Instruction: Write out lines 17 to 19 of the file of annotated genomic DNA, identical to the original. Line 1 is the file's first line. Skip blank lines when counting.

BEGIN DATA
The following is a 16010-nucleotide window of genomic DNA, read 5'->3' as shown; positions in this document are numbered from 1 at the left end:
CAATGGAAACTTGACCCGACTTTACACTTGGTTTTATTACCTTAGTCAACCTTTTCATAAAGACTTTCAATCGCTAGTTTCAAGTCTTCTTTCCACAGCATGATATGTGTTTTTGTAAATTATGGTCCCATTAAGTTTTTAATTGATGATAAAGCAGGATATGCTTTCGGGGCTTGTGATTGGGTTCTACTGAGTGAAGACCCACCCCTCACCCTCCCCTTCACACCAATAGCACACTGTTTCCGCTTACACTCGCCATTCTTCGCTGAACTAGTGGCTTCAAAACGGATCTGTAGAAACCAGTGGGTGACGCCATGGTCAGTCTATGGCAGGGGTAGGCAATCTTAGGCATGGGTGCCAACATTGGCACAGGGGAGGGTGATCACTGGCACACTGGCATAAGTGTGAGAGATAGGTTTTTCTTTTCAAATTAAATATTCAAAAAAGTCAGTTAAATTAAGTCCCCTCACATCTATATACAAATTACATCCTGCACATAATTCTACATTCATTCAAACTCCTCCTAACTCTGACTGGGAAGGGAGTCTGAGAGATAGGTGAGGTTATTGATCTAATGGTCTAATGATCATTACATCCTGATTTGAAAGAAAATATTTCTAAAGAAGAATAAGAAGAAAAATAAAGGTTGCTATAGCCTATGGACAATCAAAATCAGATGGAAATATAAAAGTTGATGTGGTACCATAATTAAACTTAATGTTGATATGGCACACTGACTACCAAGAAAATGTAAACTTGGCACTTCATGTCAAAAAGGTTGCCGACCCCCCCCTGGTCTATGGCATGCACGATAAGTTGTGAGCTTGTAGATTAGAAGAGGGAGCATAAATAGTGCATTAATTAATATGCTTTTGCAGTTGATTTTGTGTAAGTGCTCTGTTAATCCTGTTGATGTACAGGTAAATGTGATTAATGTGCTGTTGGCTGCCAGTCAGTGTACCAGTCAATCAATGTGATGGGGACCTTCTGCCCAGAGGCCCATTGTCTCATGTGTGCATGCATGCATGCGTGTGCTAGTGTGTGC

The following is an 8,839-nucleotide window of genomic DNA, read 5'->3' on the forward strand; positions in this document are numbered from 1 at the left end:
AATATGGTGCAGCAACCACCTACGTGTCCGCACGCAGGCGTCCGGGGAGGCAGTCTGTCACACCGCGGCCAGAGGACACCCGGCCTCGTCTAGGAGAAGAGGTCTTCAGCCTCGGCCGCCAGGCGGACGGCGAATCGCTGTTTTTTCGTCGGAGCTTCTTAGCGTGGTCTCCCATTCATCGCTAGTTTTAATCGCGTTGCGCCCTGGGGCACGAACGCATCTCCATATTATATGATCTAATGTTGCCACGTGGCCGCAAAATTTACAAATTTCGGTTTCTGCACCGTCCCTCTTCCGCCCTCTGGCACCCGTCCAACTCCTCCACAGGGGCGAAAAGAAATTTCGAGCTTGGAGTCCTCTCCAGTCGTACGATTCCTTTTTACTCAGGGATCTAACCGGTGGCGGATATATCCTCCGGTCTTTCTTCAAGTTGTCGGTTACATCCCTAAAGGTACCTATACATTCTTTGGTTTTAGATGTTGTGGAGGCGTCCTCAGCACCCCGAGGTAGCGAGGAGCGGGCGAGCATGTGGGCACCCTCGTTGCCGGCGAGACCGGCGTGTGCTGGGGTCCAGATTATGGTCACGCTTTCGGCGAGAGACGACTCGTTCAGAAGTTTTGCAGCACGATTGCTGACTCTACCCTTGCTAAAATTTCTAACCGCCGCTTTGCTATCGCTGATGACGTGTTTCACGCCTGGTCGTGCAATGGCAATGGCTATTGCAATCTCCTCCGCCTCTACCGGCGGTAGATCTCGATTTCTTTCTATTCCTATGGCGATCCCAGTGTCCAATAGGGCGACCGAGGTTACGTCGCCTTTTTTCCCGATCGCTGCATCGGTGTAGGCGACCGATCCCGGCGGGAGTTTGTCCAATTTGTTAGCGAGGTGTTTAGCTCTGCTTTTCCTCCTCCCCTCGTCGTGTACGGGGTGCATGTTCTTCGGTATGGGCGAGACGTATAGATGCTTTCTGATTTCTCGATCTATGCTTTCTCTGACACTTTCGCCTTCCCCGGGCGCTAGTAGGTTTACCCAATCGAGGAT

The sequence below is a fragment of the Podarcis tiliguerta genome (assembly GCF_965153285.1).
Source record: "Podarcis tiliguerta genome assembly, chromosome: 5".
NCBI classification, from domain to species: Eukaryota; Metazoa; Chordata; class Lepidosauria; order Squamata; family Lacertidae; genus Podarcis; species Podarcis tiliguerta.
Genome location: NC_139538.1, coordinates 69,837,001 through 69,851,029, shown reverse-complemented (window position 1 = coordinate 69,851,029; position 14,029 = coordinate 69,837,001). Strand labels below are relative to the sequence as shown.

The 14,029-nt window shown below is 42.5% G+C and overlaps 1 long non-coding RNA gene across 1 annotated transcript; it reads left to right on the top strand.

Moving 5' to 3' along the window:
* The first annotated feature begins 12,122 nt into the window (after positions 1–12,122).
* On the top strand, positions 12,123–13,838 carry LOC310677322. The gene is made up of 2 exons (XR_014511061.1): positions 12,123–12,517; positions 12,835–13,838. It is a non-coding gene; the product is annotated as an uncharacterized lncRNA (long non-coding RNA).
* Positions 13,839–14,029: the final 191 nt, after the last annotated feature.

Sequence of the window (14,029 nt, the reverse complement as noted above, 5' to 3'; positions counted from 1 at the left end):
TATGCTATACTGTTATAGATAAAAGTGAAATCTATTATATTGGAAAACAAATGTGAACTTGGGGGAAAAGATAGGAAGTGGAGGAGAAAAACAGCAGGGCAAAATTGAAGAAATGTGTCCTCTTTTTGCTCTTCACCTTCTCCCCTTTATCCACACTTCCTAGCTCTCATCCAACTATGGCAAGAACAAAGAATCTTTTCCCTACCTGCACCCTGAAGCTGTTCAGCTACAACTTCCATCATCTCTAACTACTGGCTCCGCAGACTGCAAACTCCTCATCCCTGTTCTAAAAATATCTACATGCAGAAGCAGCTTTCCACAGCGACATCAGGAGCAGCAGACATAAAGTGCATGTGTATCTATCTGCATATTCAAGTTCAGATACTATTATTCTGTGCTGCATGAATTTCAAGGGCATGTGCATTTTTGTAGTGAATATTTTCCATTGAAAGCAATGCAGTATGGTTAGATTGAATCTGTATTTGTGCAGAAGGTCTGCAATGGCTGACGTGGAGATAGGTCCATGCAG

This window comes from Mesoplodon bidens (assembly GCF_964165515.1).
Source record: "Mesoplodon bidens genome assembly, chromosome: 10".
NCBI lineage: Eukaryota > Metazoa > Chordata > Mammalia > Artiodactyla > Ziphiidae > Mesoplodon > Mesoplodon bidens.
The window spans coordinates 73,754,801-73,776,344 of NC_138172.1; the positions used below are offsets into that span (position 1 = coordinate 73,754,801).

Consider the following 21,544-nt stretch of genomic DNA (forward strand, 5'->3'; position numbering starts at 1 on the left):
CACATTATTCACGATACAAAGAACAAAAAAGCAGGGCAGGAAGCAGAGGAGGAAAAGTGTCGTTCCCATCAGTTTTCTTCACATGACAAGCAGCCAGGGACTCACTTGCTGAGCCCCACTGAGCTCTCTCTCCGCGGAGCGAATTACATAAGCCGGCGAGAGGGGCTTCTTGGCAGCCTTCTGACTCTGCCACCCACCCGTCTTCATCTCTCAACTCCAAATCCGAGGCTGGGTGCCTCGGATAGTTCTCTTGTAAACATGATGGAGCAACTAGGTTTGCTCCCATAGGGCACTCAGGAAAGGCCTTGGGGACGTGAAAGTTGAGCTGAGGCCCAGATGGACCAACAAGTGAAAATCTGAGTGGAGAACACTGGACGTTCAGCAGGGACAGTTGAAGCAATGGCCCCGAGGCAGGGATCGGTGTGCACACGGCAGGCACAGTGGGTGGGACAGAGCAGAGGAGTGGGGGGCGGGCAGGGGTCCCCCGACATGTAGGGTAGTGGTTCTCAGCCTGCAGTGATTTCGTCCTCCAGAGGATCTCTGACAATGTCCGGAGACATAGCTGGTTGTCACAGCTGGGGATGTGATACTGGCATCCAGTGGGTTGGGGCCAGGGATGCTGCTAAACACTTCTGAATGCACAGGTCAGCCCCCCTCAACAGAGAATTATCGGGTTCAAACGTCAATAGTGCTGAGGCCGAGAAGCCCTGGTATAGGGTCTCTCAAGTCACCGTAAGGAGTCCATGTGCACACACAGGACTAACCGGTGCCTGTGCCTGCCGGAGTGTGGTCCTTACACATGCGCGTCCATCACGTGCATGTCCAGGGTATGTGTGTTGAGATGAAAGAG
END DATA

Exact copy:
Source record: "Mesoplodon bidens genome assembly, chromosome: 10".
NCBI lineage: Eukaryota > Metazoa > Chordata > Mammalia > Artiodactyla > Ziphiidae > Mesoplodon > Mesoplodon bidens.
The window spans coordinates 73,754,801-73,776,344 of NC_138172.1; the positions used below are offsets into that span (position 1 = coordinate 73,754,801).